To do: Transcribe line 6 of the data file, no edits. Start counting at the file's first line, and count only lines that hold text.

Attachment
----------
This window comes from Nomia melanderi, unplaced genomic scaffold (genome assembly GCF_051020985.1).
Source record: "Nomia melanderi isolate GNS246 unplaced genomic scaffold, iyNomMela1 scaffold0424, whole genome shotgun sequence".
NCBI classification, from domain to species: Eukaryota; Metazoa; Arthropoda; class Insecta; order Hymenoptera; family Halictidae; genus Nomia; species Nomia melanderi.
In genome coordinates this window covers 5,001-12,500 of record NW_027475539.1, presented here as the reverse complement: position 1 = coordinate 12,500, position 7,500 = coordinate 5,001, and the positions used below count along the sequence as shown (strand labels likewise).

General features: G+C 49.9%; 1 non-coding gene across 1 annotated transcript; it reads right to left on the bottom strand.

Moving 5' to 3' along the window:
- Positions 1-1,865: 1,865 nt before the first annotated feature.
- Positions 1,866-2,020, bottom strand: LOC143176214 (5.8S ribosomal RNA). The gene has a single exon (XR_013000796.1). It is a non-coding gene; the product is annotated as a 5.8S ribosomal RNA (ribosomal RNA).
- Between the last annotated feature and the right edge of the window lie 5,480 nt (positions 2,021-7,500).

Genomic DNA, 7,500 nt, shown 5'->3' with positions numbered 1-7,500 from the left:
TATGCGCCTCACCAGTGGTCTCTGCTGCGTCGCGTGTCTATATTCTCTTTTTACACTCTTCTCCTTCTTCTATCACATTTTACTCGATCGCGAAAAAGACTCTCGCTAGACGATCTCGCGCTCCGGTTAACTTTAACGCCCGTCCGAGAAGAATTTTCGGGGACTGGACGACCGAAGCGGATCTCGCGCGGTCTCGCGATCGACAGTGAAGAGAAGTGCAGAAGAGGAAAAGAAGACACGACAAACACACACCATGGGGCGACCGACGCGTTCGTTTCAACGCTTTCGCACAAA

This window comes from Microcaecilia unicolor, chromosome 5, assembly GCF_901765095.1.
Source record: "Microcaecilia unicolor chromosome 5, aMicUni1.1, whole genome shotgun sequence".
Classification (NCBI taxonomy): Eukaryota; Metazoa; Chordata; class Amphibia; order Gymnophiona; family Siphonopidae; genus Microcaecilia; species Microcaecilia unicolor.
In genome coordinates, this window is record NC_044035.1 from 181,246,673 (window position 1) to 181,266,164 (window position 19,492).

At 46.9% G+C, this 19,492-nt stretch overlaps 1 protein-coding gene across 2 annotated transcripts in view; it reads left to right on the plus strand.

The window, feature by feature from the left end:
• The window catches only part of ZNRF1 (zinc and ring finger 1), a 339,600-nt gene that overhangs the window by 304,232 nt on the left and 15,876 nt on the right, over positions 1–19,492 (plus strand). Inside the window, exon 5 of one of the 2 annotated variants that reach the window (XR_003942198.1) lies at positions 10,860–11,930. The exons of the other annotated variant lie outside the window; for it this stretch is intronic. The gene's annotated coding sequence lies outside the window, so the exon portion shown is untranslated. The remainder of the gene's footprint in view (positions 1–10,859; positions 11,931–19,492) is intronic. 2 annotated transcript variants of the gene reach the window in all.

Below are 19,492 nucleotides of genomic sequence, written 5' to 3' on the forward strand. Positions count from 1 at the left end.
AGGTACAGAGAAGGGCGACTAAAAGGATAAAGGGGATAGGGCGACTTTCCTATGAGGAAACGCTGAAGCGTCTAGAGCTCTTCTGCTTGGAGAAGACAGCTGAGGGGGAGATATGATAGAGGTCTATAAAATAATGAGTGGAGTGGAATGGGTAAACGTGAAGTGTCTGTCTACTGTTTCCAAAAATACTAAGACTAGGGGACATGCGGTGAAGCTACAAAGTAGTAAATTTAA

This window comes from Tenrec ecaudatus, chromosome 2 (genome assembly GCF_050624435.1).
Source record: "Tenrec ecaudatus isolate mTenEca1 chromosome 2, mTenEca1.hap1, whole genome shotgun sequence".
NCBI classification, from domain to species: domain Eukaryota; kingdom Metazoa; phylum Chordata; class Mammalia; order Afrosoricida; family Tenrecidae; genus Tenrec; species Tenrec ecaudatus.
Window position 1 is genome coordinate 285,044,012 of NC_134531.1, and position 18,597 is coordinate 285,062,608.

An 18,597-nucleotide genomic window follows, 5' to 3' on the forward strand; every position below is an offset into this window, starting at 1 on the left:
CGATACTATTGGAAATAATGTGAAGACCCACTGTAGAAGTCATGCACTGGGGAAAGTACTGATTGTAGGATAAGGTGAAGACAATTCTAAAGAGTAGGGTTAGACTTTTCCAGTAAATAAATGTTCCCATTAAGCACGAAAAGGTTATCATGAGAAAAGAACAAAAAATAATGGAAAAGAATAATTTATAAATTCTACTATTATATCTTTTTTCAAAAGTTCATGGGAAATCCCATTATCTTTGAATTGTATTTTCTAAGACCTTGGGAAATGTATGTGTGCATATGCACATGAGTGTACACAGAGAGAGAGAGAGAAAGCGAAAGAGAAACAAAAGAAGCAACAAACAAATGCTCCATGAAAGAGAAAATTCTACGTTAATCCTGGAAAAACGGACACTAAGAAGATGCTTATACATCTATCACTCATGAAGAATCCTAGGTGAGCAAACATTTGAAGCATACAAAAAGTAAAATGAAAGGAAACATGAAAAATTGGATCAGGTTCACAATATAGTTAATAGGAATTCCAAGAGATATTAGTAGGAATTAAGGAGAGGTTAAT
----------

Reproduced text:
Moving 5' to 3' along the window: